Labradoodle History

The Labradoodle has its origin in Australia. In the late 80’s Wally Conron bred a Labrador retriever to a standard poodle to create a non-allergenic , non-shedding dog for Guide Dogs Victoria. The purpose of creating the labradoodle was to combine the intelligence, grace, beauty and coat of the Poodle to enhance the mellowness, loyalty, devotion, and trainability of a Labrador. In addition, mixing the gene pools of these two pure breeds results in increased healthiness and genetic diversity which helps reverse the poor health as a result of years of inbreeding and line breeding routinely carried out in the maintenance of pure breed dogs.

First generation Labradoodles (F1's) are the result of the mating between a Labrador Retriever and a Standard Poodle. Some of these F1’s meet the criteria of a Labradoodle in terms of coat, sheding, and allergies, while some do not (see breed standard). That point bears repeating, not all F1's are non-shedding! In fact, most F1's do shed. Our Hershey is an F1 Labradoodle that is non-allergenic and does not shed and this is one reason why we have chosen her to start our breeding program. To further stabilize the coat and increase the consistency within a litter and breed towards the correct breed standard, an F1 Labradoodle is bred back to a Poodle, to create an F1b Labradoodle (first generation backcross, also called a second generation labradoodle). F1b Labradoodles are much more likely than F1's to meet the criteria of a Labradoodle with a beautifully fleecy or woolly non-shedding, non-allergenic coat. This is why we breed for the F1b generation of Labradoodle and our puppies conform beautifully to the Labradoodle breed standard. Some breeders continue to breed F1b x F1b to make F3 Labradoodles. Higher generations of Labradoodles are called multigenerational labradoodles. We have some F1b's and mutigen Labradoodles in our program waiting for their health testing to be completed.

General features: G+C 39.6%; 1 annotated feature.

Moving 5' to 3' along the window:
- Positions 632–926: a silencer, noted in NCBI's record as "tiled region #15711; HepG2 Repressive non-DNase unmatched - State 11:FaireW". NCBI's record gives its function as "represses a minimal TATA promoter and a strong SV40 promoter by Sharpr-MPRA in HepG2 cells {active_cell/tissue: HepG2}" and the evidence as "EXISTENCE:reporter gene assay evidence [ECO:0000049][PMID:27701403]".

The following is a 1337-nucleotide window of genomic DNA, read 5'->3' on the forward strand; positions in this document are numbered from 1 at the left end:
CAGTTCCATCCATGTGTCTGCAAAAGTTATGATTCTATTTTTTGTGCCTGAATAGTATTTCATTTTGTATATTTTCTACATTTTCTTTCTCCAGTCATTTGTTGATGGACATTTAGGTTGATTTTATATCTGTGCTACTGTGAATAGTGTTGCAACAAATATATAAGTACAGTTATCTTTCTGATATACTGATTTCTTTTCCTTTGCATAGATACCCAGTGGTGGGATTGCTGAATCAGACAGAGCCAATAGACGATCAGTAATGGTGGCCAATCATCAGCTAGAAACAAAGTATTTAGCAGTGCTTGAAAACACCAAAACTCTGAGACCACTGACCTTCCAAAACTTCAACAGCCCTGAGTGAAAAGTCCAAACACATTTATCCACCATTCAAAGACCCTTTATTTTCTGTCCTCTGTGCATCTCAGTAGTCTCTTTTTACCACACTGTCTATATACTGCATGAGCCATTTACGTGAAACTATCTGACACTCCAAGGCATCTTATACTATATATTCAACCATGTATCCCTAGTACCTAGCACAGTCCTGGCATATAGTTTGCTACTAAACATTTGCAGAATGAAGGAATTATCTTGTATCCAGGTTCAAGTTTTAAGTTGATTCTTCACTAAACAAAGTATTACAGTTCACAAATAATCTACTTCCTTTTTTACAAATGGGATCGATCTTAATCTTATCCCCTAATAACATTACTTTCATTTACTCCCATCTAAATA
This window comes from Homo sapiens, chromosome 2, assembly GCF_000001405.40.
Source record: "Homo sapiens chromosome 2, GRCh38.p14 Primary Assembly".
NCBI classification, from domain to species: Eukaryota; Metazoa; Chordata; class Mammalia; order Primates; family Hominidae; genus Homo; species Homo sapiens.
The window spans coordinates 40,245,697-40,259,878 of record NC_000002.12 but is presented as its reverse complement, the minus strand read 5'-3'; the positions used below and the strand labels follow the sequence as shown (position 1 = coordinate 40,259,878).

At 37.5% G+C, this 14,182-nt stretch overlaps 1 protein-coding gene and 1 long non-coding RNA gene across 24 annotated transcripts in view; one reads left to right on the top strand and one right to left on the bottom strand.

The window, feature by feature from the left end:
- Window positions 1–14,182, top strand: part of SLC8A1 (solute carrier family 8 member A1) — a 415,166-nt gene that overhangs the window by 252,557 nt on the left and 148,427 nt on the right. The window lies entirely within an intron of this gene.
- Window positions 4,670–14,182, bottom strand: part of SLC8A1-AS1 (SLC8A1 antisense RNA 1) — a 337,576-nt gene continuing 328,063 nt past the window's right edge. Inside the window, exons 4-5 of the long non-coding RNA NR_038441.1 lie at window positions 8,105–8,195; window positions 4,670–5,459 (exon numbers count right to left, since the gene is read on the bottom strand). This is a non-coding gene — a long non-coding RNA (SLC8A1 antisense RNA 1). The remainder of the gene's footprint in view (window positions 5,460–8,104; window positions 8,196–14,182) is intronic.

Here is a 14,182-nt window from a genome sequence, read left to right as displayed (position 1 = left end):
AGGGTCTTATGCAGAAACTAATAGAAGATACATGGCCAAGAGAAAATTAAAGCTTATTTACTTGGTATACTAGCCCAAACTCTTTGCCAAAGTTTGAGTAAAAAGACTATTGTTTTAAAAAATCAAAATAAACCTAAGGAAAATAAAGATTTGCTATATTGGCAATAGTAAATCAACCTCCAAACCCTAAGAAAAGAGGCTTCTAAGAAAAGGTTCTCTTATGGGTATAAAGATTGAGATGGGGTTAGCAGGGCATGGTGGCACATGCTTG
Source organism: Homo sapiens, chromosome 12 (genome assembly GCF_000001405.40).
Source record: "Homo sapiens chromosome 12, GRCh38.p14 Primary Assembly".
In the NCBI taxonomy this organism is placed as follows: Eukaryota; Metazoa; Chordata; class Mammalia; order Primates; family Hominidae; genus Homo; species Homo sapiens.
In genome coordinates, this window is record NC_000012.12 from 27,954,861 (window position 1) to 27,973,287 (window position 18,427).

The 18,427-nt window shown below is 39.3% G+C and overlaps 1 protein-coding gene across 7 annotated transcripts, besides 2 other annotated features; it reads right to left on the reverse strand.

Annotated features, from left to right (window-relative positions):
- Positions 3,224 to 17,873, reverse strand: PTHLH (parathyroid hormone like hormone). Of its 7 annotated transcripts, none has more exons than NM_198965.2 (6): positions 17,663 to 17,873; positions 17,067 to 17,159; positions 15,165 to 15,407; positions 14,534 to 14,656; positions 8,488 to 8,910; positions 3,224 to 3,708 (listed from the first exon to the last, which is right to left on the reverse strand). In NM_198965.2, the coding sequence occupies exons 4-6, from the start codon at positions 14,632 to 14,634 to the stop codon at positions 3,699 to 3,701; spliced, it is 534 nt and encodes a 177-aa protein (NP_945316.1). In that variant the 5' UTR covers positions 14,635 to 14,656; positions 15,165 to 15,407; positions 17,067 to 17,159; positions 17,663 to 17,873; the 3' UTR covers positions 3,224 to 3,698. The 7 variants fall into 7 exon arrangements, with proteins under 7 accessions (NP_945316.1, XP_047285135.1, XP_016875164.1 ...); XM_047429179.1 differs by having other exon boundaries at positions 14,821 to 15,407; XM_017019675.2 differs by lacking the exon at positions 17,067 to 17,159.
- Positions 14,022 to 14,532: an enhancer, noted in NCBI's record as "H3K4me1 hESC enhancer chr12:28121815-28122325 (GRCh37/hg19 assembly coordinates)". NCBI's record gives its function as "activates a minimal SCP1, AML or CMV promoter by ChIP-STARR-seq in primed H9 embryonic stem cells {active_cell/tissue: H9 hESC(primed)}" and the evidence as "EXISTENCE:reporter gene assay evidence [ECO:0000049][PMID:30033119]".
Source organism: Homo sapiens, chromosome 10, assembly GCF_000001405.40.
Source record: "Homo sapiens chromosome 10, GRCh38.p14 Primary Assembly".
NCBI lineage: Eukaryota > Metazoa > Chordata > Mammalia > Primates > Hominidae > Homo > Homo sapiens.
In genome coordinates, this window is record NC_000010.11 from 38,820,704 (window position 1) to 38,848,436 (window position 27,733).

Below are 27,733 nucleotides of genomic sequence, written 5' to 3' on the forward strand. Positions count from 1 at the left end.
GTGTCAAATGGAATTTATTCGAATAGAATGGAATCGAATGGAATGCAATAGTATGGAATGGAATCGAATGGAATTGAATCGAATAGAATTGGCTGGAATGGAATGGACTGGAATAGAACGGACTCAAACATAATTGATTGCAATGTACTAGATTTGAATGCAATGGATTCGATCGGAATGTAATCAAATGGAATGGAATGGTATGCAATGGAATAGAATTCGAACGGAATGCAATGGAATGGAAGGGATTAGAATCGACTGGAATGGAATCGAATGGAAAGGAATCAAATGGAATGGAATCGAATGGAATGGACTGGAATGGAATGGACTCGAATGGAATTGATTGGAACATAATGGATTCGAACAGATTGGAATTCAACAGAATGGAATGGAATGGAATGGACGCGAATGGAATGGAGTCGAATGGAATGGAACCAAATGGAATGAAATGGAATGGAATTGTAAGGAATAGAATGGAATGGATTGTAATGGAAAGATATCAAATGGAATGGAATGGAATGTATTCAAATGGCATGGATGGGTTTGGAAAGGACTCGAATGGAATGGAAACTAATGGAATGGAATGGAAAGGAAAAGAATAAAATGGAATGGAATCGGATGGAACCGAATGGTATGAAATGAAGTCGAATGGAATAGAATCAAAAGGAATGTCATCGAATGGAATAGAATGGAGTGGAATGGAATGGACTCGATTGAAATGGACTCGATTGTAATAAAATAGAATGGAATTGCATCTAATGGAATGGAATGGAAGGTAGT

What is the difference between a Labradoodle with just Labrador Retriever and poodle genes (also called an American Labradoodle) and an “Australian Labradoodle”? The short answer is that the Australian labradoodle has other dog breeds mixed in, in addition to Labrador Retriever and Poodle. For example, when introducing the brown colour into the Australian labradoodle breeders in Australia used a brown Irish Water Spaniel. Cocker Spaniels are also very common in an Australian Labradoodle pedigrees, called an "infusion".

At Canadian Chocolate Labradoodles, we recognize that the American Labradoodle lines and the Australian Labradoodle lines are different but they are both great dogs with many important similarities in coat and personalityt. Just come and meet some of ours and you will agree. In keeping with the original philosophy of genetic diversity being critical to health there is now a movement in the Labradoodle breeding community to cross American Labradoodle lines with Australian Labradoodle lines to increase the gene pool, increase the health of the breed, while still breeding towards to Labradoodle breed standard. We call these Labradoodles with both American and Australian lines to be "blended" lines. We have two blended Labradoodles in our breeding program and they are spectacular!